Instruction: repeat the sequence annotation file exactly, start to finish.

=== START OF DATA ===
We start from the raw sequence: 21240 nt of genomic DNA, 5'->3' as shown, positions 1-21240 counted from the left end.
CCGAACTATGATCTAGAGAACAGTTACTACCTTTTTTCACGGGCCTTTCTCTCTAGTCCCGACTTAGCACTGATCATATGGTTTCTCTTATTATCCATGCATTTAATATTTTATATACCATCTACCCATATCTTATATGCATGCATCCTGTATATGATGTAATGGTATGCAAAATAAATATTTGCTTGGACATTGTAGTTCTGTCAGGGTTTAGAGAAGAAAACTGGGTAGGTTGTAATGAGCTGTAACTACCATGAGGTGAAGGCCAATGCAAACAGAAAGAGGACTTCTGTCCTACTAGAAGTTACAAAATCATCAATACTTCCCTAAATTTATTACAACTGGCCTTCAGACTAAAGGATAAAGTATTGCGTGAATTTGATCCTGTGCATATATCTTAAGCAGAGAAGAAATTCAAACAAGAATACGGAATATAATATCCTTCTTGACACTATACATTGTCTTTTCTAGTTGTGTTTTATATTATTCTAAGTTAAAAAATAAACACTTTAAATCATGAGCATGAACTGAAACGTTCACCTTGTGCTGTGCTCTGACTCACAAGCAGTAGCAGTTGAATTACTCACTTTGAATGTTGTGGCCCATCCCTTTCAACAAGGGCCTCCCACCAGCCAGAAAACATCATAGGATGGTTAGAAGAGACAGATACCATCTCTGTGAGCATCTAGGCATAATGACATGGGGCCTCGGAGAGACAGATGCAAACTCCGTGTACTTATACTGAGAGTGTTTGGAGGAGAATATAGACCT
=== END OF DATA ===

We start from the raw sequence: 21240 nt of genomic DNA, 5'->3' as shown, positions 1-21240 counted from the left end.
CCGAACTATGATCTAGAGAACAGTTACTACCTTTTTTCACGGGCCTTTCTCTCTAGTCCCGACTTAGCACTGATCATATGGTTTCTCTTATTATCCATGCATTTAATATTTTATATACCATCTACCCATATCTTATATGCATGCATCCTGTATATGATGTAATGGTATGCAAAATAAATATTTGCTTGGACATTGTAGTTCTGTCAGGGTTTAGAGAAGAAAACTGGGTAGGTTGTAATGAGCTGTAACTACCATGAGGTGAAGGCCAATGCAAACAGAAAGAGGACTTCTGTCCTACTAGAAGTTACAAAATCATCAATACTTCCCTAAATTTATTACAACTGGCCTTCAGACTAAAGGATAAAGTATTGCGTGAATTTGATCCTGTGCATATATCTTAAGCAGAGAAGAAATTCAAACAAGAATACGGAATATAATATCCTTCTTGACACTATACATTGTCTTTTCTAGTTGTGTTTTATATTATTCTAAGTTAAAAAATAAACACTTTAAATCATGAGCATGAACTGAAACGTTCACCTTGTGCTGTGCTCTGACTCACAAGCAGTAGCAGTTGAATTACTCACTTTGAATGTTGTGGCCCATCCCTTTCAACAAGGGCCTCCCACCAGCCAGAAAACATCATAGGATGGTTAGAAGAGACAGATACCATCTCTGTGAGCATCTAGGCATAATGACATGGGGCCTCGGAGAGACAGATGCAAACTCCGTGTACTTATACTGAGAGTGTTTGGAGGAGAATATAGACCT